Leeds United: Owner Radrizzani backs head coach Heckingbottom to turn tide

Leeds United head coach Paul Heckingbottom. PIC: Simon Cooper/PA Wire
Leeds United head coach Paul Heckingbottom. PIC: Simon Cooper/PA Wire
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The criticism dished out by Andrea Radrizzani yesterday did not stretch as far as Paul Heckingbottom’s door. Radrizzani has lost patience with the industry in Leeds United’s dressing room, but in Heckingbottom he still sees a capable head coach.

The opening weeks of Heckingbottom’s tenure at Elland Road have not been kind to him, yielding one win in seven and leaving Leeds three places farther down the Championship than they were when Thomas Christiansen was sacked, but Radrizzani appears content with the 40-year-old’s impact so far.

Leeds United head coach Paul Heckingbottom, owner Andrea Radrizzani, and former coach Thomas Christiansen.

Leeds United head coach Paul Heckingbottom, owner Andrea Radrizzani, and former coach Thomas Christiansen.

Leeds moved quickly to appoint Heckingbottom and paid a £500,000 compensation fee to buy him out of a newly-signed contract at Barnsley after dismissing Christiansen on February 3. Christiansen was new to England, a man who had never experienced the Football League previously, and Leeds liked the contrast in Heckingbottom’s resume: familiar with the Championship, as a player and a coach, and rated by others in the game as a manager with talent.

Speaking to Talksport yesterday, Radrizzani tore into United’s players for allowing their season to collapse with a run of one win in 14 matches, openly questioning their commitment and effort.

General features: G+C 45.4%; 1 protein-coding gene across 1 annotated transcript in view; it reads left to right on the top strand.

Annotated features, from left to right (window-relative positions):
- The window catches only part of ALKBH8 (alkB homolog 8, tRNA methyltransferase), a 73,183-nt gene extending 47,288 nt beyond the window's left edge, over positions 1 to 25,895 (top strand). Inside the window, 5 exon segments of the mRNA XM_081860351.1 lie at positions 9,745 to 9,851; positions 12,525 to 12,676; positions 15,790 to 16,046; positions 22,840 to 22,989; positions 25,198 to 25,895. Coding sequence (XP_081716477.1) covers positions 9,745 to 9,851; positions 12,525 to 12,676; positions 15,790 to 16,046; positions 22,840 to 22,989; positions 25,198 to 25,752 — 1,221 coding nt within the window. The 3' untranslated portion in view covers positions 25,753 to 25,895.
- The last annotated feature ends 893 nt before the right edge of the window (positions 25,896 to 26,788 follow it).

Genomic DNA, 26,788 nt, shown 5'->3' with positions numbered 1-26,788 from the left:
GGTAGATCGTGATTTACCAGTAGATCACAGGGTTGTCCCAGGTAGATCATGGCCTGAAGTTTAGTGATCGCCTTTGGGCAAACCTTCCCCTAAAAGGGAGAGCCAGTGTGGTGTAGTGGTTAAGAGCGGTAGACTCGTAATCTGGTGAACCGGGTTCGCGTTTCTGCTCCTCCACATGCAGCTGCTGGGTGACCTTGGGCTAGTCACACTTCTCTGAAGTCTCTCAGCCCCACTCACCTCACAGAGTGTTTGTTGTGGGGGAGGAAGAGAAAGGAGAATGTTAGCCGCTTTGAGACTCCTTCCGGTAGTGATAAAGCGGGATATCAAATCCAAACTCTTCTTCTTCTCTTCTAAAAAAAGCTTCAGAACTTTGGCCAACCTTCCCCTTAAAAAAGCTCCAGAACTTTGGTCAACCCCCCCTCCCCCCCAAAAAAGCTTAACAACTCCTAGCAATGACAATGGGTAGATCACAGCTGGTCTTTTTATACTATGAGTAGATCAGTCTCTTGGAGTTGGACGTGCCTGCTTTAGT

But asked about Heckingbottom, United’s chairman said: “I’m pleased with this choice, particularly with his leadership, his communication skills and his motivation.

“Obviously he like everybody needs to prove that he deserves this club. As I say about myself and the players, he is in the same boat. He needs to prove himself but I’m convinced that he can be a good coach for the club, even though he’s young and might lack a bit of experience.

“He can close this gap with motivation and the leadership he’s already shown. Hopefully he will get better results in the next games.”

Radrizzani himself has a short track record in English football and his initial investment in Leeds, the purchase of a 50 per cent stake in 2016, was his first step into club ownership. A full buy-out of former United owner Massimo Cellino followed last May.

Radrizzani courted favour with the club’s support initially, repurchasing Elland Road and overseeing season-ticket sales in excess of 20,000, but the club’s recruitment and scouting network has been called into question with Heckingbottom’s squad drifting towards a disappointing league finish.

The Italian said: “I’m the first to be taking responsibility and questioned about the season. I’ve made mistakes.

“We need to understand which mistakes we have done and try to undo them – me first and the management and the players. We need to work for a solution to be better.”